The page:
Poland will never be the same after Ubu Sings Ubu


A dangerous man: Tony Torn as Pere Ubu at Joe’s Pub on March 25, 2014. (Photos © 2014, Steven P. Marsh/willyoumissme.com)

About midway through the show on March 25, the flabby, shirtless man on stage at Joe’s Pub — his face still bearing the image of the Polish eagle albeit runny with sweat — stepped out of character as Pere Ubu, the king of Poland.

It’s at this point in the show that I’d be introducing my special guest, said actor Tony Torn But I can’t, he added.

So he invited the audience to join him in a chant:

“Stew has flu. Stew has flu. Stew has flu….”

After chanting that a few times, any disappointment I might have been feeling about the absence of Stew, Tony Award-winning creator of “Passing Strange” and leader of the rock band The Negro Problem, vanished as Torn returned to character and carried on with the set.

Sure, it would have been nice to see Stew sit in with this talented band of actors and musicians. But he deserved to stay home and nurse his illness. And Torn and company managed to provide an extraordinarily entertaining evening without their announced special guest.

I had wondered how Stew fit into this mad plan of creating a band to cover Pere Ubu songs in character from from the Alfred Jarry’s 1896 French play “Ubu Roi.”

Torn, happily, answered the question from stage.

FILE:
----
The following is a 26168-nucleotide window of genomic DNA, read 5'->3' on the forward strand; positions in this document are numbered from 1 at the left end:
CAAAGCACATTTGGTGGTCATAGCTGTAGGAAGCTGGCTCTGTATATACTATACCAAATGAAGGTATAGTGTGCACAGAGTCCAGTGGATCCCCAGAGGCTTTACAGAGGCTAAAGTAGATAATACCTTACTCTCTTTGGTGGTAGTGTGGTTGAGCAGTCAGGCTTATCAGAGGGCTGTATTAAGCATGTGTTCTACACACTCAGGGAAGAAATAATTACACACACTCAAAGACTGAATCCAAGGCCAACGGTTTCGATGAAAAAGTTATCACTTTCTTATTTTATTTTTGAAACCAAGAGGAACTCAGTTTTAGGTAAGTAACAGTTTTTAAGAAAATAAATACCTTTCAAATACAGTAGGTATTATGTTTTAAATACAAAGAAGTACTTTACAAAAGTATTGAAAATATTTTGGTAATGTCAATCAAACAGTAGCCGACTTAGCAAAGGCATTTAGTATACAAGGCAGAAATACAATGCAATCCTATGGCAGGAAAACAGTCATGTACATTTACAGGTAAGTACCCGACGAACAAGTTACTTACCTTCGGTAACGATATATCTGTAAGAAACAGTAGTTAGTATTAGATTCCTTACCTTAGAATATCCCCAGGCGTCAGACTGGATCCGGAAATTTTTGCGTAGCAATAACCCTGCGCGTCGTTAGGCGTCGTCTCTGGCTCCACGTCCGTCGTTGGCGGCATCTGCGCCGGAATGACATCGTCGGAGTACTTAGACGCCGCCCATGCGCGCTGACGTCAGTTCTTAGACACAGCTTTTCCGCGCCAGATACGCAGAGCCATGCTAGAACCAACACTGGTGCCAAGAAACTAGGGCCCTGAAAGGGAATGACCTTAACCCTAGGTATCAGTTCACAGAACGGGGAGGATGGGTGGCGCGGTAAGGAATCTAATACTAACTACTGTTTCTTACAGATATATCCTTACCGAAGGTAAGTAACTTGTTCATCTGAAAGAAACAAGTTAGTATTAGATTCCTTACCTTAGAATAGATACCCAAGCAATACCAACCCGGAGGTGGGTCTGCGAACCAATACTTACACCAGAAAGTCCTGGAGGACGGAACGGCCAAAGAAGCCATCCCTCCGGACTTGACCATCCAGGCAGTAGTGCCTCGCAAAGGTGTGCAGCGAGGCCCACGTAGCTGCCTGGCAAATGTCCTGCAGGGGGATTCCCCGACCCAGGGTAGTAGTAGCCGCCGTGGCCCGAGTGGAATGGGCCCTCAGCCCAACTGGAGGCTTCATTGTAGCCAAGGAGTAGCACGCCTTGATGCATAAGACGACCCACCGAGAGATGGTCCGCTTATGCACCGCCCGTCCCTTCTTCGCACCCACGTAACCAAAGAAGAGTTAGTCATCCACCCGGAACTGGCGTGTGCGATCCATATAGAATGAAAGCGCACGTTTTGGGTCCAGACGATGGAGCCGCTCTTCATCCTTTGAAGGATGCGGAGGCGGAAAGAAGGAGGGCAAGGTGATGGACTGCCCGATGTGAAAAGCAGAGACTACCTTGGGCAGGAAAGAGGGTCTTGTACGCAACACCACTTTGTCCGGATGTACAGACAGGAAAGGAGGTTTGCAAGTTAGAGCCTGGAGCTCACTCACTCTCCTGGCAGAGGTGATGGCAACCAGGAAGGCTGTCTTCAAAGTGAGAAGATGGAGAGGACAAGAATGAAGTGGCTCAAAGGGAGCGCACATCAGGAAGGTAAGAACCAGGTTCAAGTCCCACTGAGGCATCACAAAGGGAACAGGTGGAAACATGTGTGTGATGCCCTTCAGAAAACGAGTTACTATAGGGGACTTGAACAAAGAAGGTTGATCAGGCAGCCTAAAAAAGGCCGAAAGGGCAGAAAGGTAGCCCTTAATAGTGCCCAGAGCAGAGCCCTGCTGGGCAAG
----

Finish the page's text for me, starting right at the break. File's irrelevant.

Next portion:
This show, “Ubu Sings Ubu,” wouldn’t have materialized at all if, some years ago, Stew hadn’t let Torn sing what he called “one of his crazy punk rock songs.”

He didn’t explain exactly when or how that occurred, so I can only guess it was in a workshop of some sort.

But Torn revealed enough to make the pieces fit together perfectly.

The Ubu Sings Ubu Band, of which Torn is the leader, is a band, but not a band. They sing and play quite well — in some respects, Torn’s version of Cleveland’s Pere Ubu sounds better than any recordings of the real Pere Ubu that I’ve heard – but they’re actors.

They’re a band put together for the stage production of “Ubu Sings Ubu” being presented at The Abrons Arts Center, 466 Grant Street (at Pitt Street) on the Lower East Side of Manhattan starting Wednesday and running through April 26.  Click here to buy tickets online. They’re $18.

Torn promises live music, dancing girl, drinks and mayhem. Oh, yeah, and FACE MELTING.


Tony Torn and Julie Atlas Muz.

Tony Torn and Julie Atlas Muz.


One of the Ubettes dances with Pere Ubu.

One of the Ubettes dances with Pere Ubu.

A quiet moment.

A quiet moment.


Pere Ubu surrounded by his Ubettes.








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